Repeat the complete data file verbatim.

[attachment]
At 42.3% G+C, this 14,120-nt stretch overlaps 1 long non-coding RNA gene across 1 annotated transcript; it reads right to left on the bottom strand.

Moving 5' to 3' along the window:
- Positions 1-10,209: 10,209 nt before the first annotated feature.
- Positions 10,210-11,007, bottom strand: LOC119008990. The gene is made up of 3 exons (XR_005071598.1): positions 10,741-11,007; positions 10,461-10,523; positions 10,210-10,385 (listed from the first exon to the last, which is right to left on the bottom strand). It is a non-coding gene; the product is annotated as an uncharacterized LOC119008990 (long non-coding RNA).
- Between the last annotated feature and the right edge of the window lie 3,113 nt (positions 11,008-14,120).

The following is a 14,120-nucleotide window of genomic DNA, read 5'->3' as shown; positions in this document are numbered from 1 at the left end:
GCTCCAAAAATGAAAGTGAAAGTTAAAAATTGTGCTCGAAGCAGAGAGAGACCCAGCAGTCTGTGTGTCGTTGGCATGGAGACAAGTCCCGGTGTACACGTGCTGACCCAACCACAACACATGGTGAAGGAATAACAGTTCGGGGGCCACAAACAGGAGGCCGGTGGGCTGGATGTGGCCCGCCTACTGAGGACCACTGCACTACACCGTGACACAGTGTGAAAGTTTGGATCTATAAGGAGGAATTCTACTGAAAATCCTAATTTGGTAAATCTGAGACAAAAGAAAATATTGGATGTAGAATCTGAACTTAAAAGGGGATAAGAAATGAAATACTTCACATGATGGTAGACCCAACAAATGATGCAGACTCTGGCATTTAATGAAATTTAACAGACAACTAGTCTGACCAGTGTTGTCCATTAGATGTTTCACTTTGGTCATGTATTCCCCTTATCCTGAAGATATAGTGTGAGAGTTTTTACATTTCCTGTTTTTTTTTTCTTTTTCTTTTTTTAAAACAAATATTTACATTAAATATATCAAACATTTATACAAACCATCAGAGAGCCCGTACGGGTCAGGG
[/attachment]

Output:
At 42.3% G+C, this 14,120-nt stretch overlaps 1 long non-coding RNA gene across 1 annotated transcript; it reads right to left on the bottom strand.

Moving 5' to 3' along the window:
- Positions 1-10,209: 10,209 nt before the first annotated feature.
- Positions 10,210-11,007, bottom strand: LOC119008990. The gene is made up of 3 exons (XR_005071598.1): positions 10,741-11,007; positions 10,461-10,523; positions 10,210-10,385 (listed from the first exon to the last, which is right to left on the bottom strand). It is a non-coding gene; the product is annotated as an uncharacterized LOC119008990 (long non-coding RNA).
- Between the last annotated feature and the right edge of the window lie 3,113 nt (positions 11,008-14,120).

The following is a 14,120-nucleotide window of genomic DNA, read 5'->3' as shown; positions in this document are numbered from 1 at the left end:
GCTCCAAAAATGAAAGTGAAAGTTAAAAATTGTGCTCGAAGCAGAGAGAGACCCAGCAGTCTGTGTGTCGTTGGCATGGAGACAAGTCCCGGTGTACACGTGCTGACCCAACCACAACACATGGTGAAGGAATAACAGTTCGGGGGCCACAAACAGGAGGCCGGTGGGCTGGATGTGGCCCGCCTACTGAGGACCACTGCACTACACCGTGACACAGTGTGAAAGTTTGGATCTATAAGGAGGAATTCTACTGAAAATCCTAATTTGGTAAATCTGAGACAAAAGAAAATATTGGATGTAGAATCTGAACTTAAAAGGGGATAAGAAATGAAATACTTCACATGATGGTAGACCCAACAAATGATGCAGACTCTGGCATTTAATGAAATTTAACAGACAACTAGTCTGACCAGTGTTGTCCATTAGATGTTTCACTTTGGTCATGTATTCCCCTTATCCTGAAGATATAGTGTGAGAGTTTTTACATTTCCTGTTTTTTTTTTCTTTTTCTTTTTTTAAAACAAATATTTACATTAAATATATCAAACATTTATACAAACCATCAGAGAGCCCGTACGGGTCAGGG